Reading Ark of the Liberties: America and the World

Someone said that when the pupil is ready, the teacher appears. That seemed to be the case when I reviewed Ted Widmer’s Ark of the Liberties: America and the World for the Dallas Morning News.

For quite some time I’ve been chewing over the question of America’s duality, our divided nature, and how the broad term “America” has become an umbrella covering radically disparate ideas both at home and abroad. There are so many conflicting notions making up America that Bill Clinton could say “There is nothing wrong with America that can’t be fixed by what’s right about America.”

What Widmer does is supply a historical context for understanding that two-sided reality, and for clearing our minds both of chauvinistic cant and blame-America-for-everything distortion. Extending Clinton’s statement (btw, Widmer wrote speeches for Clinton), Widmer would look at a historical disaster like slavery and say, rightly, that American slavery was a massive betrayal of all our fine words about equality and democracy and human dignity.  But he would then say, in fairness,   that the long struggle of abolition, Lincoln’s career, and the Civil War itself demonstrate the best of America and show that we have within us, always, the seeds of renewal.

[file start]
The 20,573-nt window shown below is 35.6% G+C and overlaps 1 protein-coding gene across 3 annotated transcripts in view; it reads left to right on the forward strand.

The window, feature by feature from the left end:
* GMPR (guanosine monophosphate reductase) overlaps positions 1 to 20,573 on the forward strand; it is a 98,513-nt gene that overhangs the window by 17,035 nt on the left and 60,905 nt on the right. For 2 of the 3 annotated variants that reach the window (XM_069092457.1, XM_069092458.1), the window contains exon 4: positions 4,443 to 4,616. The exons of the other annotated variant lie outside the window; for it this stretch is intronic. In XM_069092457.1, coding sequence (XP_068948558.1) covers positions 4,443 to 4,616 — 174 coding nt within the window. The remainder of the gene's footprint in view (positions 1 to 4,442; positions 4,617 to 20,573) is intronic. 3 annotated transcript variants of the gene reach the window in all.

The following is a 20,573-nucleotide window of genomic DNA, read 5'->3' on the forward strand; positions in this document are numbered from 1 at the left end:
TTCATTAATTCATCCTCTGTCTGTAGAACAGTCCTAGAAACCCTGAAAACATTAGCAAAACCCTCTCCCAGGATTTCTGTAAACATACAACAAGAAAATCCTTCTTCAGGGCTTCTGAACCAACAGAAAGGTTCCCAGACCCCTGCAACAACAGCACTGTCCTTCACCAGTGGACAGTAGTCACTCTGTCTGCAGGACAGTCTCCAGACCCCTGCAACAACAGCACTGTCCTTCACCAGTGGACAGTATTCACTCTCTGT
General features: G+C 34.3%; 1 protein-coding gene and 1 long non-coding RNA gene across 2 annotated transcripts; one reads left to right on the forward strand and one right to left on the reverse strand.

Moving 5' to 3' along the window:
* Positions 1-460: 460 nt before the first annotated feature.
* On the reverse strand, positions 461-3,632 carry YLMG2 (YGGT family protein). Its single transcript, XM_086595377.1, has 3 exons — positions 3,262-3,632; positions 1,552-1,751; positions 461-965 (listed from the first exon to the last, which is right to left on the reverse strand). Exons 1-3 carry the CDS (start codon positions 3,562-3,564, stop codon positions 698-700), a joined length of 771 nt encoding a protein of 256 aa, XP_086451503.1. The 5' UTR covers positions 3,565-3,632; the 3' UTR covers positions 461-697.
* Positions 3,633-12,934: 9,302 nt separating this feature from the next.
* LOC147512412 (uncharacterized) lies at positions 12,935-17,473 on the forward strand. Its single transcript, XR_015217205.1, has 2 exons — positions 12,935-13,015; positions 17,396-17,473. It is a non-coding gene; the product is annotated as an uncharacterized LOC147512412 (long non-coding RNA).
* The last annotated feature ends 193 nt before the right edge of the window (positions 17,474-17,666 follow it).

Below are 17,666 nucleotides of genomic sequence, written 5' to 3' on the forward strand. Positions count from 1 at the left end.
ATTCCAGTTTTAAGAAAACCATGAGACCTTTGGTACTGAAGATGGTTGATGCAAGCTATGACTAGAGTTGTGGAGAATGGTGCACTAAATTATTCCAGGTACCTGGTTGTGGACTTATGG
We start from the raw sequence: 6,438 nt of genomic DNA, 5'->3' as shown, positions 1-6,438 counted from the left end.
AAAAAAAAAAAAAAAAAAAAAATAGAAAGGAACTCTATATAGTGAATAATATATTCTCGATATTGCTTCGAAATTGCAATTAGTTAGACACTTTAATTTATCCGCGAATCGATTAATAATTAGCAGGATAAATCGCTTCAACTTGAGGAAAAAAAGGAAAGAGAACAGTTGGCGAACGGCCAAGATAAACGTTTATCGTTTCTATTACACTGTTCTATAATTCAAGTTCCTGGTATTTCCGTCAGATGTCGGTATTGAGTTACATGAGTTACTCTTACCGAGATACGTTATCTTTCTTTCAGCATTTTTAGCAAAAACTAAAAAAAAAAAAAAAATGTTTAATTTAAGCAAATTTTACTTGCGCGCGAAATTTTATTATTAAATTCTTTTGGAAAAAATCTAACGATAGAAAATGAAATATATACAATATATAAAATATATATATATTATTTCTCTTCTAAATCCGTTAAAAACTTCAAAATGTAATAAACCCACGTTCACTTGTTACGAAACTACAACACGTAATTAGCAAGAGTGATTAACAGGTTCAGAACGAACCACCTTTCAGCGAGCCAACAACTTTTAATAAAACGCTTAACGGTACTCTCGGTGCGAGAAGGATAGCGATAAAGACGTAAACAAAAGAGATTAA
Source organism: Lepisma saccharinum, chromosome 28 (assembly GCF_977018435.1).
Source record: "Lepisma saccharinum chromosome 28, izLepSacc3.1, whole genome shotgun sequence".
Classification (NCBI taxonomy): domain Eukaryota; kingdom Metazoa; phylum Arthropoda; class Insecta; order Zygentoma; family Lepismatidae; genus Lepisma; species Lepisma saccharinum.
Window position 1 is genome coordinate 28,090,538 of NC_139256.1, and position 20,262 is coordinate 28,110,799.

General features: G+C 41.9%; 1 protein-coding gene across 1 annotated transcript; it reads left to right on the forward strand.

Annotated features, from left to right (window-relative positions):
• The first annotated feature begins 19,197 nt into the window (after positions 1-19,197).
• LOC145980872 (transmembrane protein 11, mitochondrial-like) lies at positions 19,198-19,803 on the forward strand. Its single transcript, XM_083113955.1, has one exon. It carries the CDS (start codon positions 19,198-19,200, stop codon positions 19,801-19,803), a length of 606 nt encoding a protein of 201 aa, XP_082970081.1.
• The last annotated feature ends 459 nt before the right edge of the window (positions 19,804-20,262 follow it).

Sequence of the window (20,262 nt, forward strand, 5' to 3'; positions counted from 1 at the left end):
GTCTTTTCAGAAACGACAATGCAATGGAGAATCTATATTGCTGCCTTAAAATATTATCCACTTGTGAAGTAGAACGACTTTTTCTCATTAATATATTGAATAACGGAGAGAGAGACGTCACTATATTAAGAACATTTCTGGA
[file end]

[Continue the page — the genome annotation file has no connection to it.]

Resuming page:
I think two groups of people might be disappointed and offended by Widmer’s book:

1. Those who believe that America is, always will be and loves being  a vast militaristic, plutocratic cancer on the planet. This camp rejects Widmer’s “two Americas” idea, believing there is really only one America, and it is the source of almost every bad thing on the planet. It would be the source of every  bad thing on the planet, but you cannot make money at certain bad things, so we don’t mess with those.  These folks rightly denounce America for slavery,  but they dismiss the long struggle for redemption from the evils of slavery–a redemption that may be coming to pass in the Obama candidacy.

2. Those who embrace American “exceptionalism” to the point that they believe we’re exceptional in everything, that somehow we, of all nations of the earth, operate without regard to self-interest, never violate our stated principles, and are not complicit in any kind of historical wrongdoing. For these people, imperial adventures like those against the native Americans and the U.S.-Mexico War never happened. The first group sees only the sickness. The second group sees only the cure.

The review is here if you’d like to read it.

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